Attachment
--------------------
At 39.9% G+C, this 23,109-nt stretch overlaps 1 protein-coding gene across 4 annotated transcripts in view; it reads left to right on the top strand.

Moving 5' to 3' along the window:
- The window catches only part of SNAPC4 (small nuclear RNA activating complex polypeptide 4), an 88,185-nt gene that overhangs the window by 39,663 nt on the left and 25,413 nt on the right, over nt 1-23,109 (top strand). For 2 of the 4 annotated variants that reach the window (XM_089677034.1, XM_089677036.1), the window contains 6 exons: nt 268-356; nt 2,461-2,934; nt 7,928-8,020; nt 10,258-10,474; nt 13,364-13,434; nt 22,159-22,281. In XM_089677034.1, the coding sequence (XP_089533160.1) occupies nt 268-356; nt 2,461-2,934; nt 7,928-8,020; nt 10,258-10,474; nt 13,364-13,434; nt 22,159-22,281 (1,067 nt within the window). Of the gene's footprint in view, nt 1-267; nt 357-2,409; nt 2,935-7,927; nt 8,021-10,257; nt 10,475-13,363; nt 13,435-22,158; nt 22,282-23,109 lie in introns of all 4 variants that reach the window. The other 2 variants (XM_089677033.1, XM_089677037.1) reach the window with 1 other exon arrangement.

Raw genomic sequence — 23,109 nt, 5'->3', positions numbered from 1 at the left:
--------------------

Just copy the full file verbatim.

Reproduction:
At 39.9% G+C, this 23,109-nt stretch overlaps 1 protein-coding gene across 4 annotated transcripts in view; it reads left to right on the top strand.

Moving 5' to 3' along the window:
- The window catches only part of SNAPC4 (small nuclear RNA activating complex polypeptide 4), an 88,185-nt gene that overhangs the window by 39,663 nt on the left and 25,413 nt on the right, over nt 1-23,109 (top strand). For 2 of the 4 annotated variants that reach the window (XM_089677034.1, XM_089677036.1), the window contains 6 exons: nt 268-356; nt 2,461-2,934; nt 7,928-8,020; nt 10,258-10,474; nt 13,364-13,434; nt 22,159-22,281. In XM_089677034.1, the coding sequence (XP_089533160.1) occupies nt 268-356; nt 2,461-2,934; nt 7,928-8,020; nt 10,258-10,474; nt 13,364-13,434; nt 22,159-22,281 (1,067 nt within the window). Of the gene's footprint in view, nt 1-267; nt 357-2,409; nt 2,935-7,927; nt 8,021-10,257; nt 10,475-13,363; nt 13,435-22,158; nt 22,282-23,109 lie in introns of all 4 variants that reach the window. The other 2 variants (XM_089677033.1, XM_089677037.1) reach the window with 1 other exon arrangement.

Raw genomic sequence — 23,109 nt, 5'->3', positions numbered from 1 at the left: